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Therianthropy, derived from the Greek therion (Θηριον, meaning "beast,") and anthrōpos (ανθρωπος, meaning "human,") refers to beings that are partly human and partly animal, and in this sense is synonymous with the fandom's term furry. It has often been used to describe mythological creatures and deities, and has recently taken on a specialized meaning. Sometimes shortened to "therian," it is today used to describe members of a spiritually oriented subculture.
One way the term therianthropy has been used, as early as 1901, is in reference to transformation folklore of Asia and Europe. Therianthropy was also used to describe spiritual belief in animal transformation in 1915 and one source raises the possibility the term may have been used in the 16th century in criminal trials of suspected werewolves.
- 1 Scholarly use of the term
- 2 Varieties
- 3 Modern subcultural use of the term
- 4 Therian
- 5 Shifts
- 6 Therian and furry lifestylers
- 7 See also
- 8 References
- 9 External links
Scholarly use of the term
In folklore, mythology and anthropology, therianthropy can be used to describe a character that shares some traits of humans and some of non-human animals.
One familiar form of therianthropy is lycanthropy (from the Greek words lykos ("wolf") and anthropos ("man")), the technical term for the transformation from man to animal form. Although the precise definition of lycanthropy specifically refers only to the change into wolf form (as with a werewolf), the term "lycanthropy" is often used incorrectly to refer to shapeshifting to any non-human animal form.
Ethnologist Ivar Lissner theorized that cave paintings of beings with human and nonhuman animal features were not physical representations of mythical shapeshifters, but were instead attempts to depict shamans in the process of acquiring the mental and spiritual attributes of various beasts. Religious historian Mircea Eliade has observed that beliefs regarding animal identity and transformation into animals are widespread.
Usage in art
Therianthropy can also refer to characters that share man and animal traits at the same time, for example with the animal-headed human forms of gods in Egyptian mythology (such as Ra, Sobek and others) as well as creatures like centaurs and mermaids.
Therianthropy, besides its original use as a term to describe situations and creatures that occur in mythology and folklore, is also used for people who identify as nonhuman animals. Therians believe that they have an intrinsic, personal, and integral connection to an animal (or animals). Most believe that mental and emotional shifts can occur as a result; a controversial minority extend this to the physical world.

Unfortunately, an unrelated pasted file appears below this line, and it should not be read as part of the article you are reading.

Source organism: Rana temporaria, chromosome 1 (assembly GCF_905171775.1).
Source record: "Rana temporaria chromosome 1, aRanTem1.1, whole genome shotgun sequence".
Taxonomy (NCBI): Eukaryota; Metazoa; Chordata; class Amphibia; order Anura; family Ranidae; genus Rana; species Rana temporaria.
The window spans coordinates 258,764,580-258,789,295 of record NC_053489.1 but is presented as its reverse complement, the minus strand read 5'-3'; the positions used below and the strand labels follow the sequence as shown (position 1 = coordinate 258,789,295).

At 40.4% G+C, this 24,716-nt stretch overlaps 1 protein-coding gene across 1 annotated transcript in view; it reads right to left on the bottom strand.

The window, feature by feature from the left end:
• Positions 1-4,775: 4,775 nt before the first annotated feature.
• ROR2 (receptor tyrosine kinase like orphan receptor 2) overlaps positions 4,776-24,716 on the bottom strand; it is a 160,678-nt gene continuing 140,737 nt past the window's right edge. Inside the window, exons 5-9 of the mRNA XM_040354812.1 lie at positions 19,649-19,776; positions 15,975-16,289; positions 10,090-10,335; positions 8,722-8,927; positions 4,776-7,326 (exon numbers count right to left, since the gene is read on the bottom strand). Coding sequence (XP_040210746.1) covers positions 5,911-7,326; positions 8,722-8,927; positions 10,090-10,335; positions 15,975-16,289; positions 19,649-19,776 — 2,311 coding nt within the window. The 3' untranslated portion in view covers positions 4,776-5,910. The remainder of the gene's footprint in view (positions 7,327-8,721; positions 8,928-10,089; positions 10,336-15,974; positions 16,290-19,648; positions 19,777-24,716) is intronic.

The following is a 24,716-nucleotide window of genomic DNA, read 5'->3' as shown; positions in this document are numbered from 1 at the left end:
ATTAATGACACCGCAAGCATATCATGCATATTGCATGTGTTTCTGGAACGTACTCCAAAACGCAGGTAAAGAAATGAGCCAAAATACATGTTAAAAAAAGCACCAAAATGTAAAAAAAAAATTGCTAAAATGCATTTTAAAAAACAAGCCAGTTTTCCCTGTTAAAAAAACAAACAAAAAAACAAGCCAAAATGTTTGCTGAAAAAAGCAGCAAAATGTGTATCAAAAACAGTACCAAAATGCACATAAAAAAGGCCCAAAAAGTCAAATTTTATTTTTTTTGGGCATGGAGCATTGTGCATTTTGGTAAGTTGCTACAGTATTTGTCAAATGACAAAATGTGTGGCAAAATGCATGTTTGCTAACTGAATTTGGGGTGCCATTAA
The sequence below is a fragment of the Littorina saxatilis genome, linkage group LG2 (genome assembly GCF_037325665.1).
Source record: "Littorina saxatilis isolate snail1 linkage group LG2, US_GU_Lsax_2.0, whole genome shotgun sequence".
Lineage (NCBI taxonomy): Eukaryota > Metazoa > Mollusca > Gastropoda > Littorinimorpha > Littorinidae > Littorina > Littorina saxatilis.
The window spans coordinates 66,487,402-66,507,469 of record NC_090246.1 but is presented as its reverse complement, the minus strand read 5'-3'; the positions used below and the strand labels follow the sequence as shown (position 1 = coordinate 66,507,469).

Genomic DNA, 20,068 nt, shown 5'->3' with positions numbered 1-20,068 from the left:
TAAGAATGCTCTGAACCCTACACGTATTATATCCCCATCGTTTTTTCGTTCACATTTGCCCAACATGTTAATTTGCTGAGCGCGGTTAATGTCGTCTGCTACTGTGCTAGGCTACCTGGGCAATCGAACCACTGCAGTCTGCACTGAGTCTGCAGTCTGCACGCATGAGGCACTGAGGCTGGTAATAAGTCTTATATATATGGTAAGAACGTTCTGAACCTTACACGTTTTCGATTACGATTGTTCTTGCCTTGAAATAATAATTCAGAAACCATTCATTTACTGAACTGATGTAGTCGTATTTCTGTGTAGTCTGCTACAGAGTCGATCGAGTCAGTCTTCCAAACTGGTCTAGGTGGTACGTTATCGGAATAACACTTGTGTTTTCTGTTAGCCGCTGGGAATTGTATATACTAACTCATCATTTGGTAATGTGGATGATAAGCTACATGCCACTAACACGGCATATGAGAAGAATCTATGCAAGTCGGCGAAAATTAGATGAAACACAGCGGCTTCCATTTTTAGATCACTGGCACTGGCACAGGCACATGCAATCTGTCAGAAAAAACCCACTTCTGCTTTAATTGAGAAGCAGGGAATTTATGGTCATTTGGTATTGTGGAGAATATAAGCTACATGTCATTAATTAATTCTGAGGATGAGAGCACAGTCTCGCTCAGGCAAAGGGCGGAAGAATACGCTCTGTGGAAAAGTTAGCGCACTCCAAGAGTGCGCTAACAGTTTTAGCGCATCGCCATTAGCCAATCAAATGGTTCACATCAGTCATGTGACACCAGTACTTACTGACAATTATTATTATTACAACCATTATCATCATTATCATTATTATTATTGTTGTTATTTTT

Therianthropy is sometimes viewed as a spiritual counterpart to furry fandom, which is concerned more with imagination than belief. Some furries view therianthropy as "taking it too far," while some therians view furries as frivolous and ignorant of the "true nature" of animals. However, relations are usually friendly, and therians can often be found at furry conventions and other social events. In fact, there is considerable overlap between the two groups.
The "new-age" notion of "spiritual therianthropy" developed among the Usenet group alt.horror.werewolves (ca. 1992). Some Usenet users began publicly asserting that they were part animal. It turned out that some were only joking, but others were apparently serious about the assertions, which were subject to ongoing discussion. Such people initially called themselves "lycanthropes", but since the word more accurately describes wolf-people, the word "therianthropes" became more popular.
When people believe they change into an animal form (theriomorphosis), or possess supernatural non-human animal traits, the term clinical lycanthropy is often used. This classification is a form of mental illness, though many anthropologists would point out that the belief has extensive religious precedent in shamanic cultures. Likewise, people who call themselves shapechangers as a form of social identification are generally not considered ill by mental health professionals unless their beliefs interfere with the normal functioning of their lives. This can be a controversial issue, as the line between what the Western mind passes off as a strange or alternative belief and what is considered a mental illness is indistinct.